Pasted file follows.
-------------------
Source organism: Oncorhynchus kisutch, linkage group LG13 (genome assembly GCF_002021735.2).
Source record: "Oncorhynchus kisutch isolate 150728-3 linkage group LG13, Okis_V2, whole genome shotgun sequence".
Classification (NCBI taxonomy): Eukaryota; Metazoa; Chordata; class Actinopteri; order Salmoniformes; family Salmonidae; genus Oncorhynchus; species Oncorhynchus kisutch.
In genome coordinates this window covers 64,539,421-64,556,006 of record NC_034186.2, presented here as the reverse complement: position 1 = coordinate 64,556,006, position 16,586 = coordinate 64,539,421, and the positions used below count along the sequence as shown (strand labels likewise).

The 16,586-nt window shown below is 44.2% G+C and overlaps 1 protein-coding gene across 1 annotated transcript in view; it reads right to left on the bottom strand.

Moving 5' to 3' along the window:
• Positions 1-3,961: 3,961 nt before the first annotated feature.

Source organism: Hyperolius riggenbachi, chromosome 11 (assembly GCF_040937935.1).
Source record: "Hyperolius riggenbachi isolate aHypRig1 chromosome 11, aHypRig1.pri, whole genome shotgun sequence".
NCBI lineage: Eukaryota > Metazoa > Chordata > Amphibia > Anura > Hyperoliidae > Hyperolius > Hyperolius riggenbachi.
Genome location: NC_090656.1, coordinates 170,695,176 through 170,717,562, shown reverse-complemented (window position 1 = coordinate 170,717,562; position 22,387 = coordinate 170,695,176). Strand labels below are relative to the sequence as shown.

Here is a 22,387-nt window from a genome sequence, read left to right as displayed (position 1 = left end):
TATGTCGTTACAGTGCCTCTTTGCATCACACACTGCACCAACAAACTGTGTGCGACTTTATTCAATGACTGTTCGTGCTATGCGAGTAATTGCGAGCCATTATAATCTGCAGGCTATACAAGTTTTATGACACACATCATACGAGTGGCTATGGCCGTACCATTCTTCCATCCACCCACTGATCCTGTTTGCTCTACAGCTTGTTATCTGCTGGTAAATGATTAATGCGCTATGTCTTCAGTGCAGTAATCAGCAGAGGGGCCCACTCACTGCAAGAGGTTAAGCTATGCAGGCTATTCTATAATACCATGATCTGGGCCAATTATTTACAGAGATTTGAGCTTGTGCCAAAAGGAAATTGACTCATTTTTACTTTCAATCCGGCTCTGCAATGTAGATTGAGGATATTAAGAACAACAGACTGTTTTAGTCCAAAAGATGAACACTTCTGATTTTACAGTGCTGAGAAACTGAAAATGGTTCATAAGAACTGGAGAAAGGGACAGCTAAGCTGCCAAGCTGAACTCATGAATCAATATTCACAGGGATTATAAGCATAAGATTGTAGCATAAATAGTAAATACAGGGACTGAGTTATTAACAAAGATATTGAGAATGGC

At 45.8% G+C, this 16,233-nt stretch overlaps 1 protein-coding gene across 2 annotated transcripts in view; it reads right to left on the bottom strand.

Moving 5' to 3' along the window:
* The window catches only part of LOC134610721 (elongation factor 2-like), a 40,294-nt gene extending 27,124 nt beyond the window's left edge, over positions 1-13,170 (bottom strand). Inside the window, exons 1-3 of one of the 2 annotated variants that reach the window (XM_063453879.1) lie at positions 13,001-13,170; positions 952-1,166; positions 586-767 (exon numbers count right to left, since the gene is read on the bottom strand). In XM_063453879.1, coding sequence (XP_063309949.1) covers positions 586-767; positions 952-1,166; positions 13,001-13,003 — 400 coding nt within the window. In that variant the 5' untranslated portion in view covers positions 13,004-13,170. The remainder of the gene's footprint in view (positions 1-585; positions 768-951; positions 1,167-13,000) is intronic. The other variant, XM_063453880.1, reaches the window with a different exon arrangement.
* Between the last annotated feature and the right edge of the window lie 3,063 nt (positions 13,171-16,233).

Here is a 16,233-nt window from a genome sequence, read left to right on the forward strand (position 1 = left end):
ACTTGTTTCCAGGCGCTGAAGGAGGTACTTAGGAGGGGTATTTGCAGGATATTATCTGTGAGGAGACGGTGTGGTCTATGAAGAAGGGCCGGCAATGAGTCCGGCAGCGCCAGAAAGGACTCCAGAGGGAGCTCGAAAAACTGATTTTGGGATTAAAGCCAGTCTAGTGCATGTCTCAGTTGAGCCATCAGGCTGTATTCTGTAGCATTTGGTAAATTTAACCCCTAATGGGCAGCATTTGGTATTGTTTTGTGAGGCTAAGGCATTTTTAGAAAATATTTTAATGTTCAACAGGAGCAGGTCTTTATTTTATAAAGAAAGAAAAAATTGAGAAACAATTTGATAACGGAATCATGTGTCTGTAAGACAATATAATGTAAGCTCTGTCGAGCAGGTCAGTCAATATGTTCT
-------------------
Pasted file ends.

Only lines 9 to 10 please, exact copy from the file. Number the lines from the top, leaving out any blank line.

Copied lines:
Source record: "Hyperolius riggenbachi isolate aHypRig1 chromosome 11, aHypRig1.pri, whole genome shotgun sequence".
NCBI lineage: Eukaryota > Metazoa > Chordata > Amphibia > Anura > Hyperoliidae > Hyperolius > Hyperolius riggenbachi.